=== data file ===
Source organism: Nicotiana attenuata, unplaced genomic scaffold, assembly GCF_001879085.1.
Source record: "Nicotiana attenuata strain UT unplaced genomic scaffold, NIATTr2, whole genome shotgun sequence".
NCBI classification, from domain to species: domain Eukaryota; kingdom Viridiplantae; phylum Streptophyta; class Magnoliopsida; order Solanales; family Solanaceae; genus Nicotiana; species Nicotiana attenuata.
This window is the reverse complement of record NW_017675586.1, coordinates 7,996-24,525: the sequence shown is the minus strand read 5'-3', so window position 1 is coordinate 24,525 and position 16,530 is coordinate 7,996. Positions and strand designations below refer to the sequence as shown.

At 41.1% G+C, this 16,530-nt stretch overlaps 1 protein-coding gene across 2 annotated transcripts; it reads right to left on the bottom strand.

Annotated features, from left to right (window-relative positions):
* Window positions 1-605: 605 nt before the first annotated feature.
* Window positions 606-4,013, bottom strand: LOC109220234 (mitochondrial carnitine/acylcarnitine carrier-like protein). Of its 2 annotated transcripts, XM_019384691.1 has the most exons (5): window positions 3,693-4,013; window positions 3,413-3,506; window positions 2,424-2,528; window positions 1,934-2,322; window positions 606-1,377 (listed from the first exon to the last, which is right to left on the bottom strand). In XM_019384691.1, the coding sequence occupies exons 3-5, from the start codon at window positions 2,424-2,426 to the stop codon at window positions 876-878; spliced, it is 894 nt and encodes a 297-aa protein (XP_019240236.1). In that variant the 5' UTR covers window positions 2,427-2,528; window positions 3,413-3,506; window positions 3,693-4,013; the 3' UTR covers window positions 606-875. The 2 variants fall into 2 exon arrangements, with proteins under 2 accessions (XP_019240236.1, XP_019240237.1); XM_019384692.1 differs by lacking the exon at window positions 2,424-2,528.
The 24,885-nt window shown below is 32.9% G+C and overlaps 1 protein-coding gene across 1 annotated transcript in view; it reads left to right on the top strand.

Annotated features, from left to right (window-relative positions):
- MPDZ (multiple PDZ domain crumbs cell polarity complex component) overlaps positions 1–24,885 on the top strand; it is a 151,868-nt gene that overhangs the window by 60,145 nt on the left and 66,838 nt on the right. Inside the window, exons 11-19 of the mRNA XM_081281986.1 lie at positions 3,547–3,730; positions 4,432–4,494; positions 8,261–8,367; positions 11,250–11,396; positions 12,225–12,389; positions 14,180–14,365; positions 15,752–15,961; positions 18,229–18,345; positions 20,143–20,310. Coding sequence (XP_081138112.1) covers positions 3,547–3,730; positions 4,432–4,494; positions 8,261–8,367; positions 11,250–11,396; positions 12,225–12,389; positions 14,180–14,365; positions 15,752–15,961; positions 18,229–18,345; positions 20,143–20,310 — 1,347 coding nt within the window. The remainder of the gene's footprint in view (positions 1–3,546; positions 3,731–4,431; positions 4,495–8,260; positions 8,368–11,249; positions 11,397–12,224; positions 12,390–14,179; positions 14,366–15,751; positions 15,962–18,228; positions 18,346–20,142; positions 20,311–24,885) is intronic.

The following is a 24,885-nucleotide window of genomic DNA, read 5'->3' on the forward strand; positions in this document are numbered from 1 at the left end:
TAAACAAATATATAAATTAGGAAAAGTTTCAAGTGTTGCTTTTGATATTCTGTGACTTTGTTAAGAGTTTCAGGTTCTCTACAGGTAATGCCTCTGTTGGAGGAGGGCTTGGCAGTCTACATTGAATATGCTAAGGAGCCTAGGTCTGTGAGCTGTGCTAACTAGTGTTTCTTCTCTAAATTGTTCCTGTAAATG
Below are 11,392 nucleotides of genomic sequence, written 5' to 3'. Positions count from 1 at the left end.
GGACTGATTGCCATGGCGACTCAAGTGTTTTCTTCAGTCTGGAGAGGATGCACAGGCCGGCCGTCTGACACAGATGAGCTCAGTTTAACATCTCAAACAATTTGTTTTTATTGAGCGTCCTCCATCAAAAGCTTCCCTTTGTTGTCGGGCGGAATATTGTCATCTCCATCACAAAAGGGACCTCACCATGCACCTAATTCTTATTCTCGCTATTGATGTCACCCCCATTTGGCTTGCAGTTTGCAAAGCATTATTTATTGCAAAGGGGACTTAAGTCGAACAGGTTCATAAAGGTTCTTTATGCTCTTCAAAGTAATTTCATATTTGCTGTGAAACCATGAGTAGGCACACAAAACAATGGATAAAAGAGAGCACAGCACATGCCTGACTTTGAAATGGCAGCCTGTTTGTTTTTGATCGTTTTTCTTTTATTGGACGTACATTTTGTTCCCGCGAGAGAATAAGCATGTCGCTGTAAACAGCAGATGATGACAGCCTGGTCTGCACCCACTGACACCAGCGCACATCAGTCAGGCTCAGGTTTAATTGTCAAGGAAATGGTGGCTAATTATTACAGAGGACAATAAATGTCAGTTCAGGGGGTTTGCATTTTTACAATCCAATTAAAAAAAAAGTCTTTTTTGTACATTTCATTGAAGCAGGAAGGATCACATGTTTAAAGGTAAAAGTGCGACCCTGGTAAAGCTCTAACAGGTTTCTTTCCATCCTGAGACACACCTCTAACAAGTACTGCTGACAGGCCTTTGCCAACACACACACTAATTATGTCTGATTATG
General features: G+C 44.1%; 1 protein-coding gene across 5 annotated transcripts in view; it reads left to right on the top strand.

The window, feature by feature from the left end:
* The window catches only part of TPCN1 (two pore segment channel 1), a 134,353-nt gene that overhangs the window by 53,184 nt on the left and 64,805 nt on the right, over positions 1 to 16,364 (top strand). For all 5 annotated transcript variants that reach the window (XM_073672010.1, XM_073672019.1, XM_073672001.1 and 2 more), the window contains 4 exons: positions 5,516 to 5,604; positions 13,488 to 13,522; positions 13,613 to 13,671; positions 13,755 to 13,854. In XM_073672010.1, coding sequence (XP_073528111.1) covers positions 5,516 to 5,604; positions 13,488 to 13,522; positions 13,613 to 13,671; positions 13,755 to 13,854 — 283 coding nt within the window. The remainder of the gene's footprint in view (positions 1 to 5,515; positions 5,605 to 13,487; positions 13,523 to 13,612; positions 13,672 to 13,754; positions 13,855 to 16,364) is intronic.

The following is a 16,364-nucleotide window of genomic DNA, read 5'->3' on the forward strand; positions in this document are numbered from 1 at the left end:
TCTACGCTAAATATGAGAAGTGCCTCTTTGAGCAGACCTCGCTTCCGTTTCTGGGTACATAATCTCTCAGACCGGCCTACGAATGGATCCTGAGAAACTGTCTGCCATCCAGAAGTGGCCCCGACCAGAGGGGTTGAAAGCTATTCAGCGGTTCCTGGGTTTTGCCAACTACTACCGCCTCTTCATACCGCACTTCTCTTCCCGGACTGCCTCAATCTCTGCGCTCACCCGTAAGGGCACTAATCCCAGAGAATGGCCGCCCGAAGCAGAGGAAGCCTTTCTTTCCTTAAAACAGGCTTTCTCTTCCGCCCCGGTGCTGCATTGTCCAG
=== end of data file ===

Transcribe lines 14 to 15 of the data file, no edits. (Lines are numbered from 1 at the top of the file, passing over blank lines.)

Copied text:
Below are 11,392 nucleotides of genomic sequence, written 5' to 3'. Positions count from 1 at the left end.
GGACTGATTGCCATGGCGACTCAAGTGTTTTCTTCAGTCTGGAGAGGATGCACAGGCCGGCCGTCTGACACAGATGAGCTCAGTTTAACATCTCAAACAATTTGTTTTTATTGAGCGTCCTCCATCAAAAGCTTCCCTTTGTTGTCGGGCGGAATATTGTCATCTCCATCACAAAAGGGACCTCACCATGCACCTAATTCTTATTCTCGCTATTGATGTCACCCCCATTTGGCTTGCAGTTTGCAAAGCATTATTTATTGCAAAGGGGACTTAAGTCGAACAGGTTCATAAAGGTTCTTTATGCTCTTCAAAGTAATTTCATATTTGCTGTGAAACCATGAGTAGGCACACAAAACAATGGATAAAAGAGAGCACAGCACATGCCTGACTTTGAAATGGCAGCCTGTTTGTTTTTGATCGTTTTTCTTTTATTGGACGTACATTTTGTTCCCGCGAGAGAATAAGCATGTCGCTGTAAACAGCAGATGATGACAGCCTGGTCTGCACCCACTGACACCAGCGCACATCAGTCAGGCTCAGGTTTAATTGTCAAGGAAATGGTGGCTAATTATTACAGAGGACAATAAATGTCAGTTCAGGGGGTTTGCATTTTTACAATCCAATTAAAAAAAAAGTCTTTTTTGTACATTTCATTGAAGCAGGAAGGATCACATGTTTAAAGGTAAAAGTGCGACCCTGGTAAAGCTCTAACAGGTTTCTTTCCATCCTGAGACACACCTCTAACAAGTACTGCTGACAGGCCTTTGCCAACACACACACTAATTATGTCTGATTATG